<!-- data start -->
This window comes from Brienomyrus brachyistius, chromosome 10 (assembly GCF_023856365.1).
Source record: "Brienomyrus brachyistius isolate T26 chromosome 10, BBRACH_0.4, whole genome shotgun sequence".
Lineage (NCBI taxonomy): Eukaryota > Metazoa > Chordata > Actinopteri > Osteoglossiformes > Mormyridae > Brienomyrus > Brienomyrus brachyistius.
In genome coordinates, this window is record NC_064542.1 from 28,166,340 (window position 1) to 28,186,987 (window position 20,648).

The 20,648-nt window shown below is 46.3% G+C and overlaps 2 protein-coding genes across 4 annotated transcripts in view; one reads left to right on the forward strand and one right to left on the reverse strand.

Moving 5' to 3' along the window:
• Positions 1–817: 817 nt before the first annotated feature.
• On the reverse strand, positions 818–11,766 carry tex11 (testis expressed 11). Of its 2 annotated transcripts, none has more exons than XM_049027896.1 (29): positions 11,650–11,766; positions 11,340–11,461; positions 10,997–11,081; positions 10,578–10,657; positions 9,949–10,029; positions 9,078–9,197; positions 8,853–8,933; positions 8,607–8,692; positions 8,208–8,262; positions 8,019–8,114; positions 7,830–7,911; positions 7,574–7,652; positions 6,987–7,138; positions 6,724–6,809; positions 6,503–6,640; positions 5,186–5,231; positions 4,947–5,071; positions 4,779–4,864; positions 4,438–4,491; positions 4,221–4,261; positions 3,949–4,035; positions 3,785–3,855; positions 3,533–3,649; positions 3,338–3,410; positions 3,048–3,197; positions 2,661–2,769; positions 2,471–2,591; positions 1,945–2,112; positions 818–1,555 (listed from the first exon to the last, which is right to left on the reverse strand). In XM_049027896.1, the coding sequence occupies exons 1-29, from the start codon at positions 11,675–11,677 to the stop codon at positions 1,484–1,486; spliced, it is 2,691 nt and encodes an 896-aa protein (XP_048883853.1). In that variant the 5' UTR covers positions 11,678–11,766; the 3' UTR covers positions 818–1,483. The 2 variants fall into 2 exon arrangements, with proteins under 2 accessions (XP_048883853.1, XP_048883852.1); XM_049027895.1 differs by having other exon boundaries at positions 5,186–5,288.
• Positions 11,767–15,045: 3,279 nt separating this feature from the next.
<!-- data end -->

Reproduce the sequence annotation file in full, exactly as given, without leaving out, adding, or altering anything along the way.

This window comes from Brienomyrus brachyistius, chromosome 10 (assembly GCF_023856365.1).
Source record: "Brienomyrus brachyistius isolate T26 chromosome 10, BBRACH_0.4, whole genome shotgun sequence".
Lineage (NCBI taxonomy): Eukaryota > Metazoa > Chordata > Actinopteri > Osteoglossiformes > Mormyridae > Brienomyrus > Brienomyrus brachyistius.
In genome coordinates, this window is record NC_064542.1 from 28,166,340 (window position 1) to 28,186,987 (window position 20,648).

The 20,648-nt window shown below is 46.3% G+C and overlaps 2 protein-coding genes across 4 annotated transcripts in view; one reads left to right on the forward strand and one right to left on the reverse strand.

Moving 5' to 3' along the window:
• Positions 1–817: 817 nt before the first annotated feature.
• On the reverse strand, positions 818–11,766 carry tex11 (testis expressed 11). Of its 2 annotated transcripts, none has more exons than XM_049027896.1 (29): positions 11,650–11,766; positions 11,340–11,461; positions 10,997–11,081; positions 10,578–10,657; positions 9,949–10,029; positions 9,078–9,197; positions 8,853–8,933; positions 8,607–8,692; positions 8,208–8,262; positions 8,019–8,114; positions 7,830–7,911; positions 7,574–7,652; positions 6,987–7,138; positions 6,724–6,809; positions 6,503–6,640; positions 5,186–5,231; positions 4,947–5,071; positions 4,779–4,864; positions 4,438–4,491; positions 4,221–4,261; positions 3,949–4,035; positions 3,785–3,855; positions 3,533–3,649; positions 3,338–3,410; positions 3,048–3,197; positions 2,661–2,769; positions 2,471–2,591; positions 1,945–2,112; positions 818–1,555 (listed from the first exon to the last, which is right to left on the reverse strand). In XM_049027896.1, the coding sequence occupies exons 1-29, from the start codon at positions 11,675–11,677 to the stop codon at positions 1,484–1,486; spliced, it is 2,691 nt and encodes an 896-aa protein (XP_048883853.1). In that variant the 5' UTR covers positions 11,678–11,766; the 3' UTR covers positions 818–1,483. The 2 variants fall into 2 exon arrangements, with proteins under 2 accessions (XP_048883853.1, XP_048883852.1); XM_049027895.1 differs by having other exon boundaries at positions 5,186–5,288.
• Positions 11,767–15,045: 3,279 nt separating this feature from the next.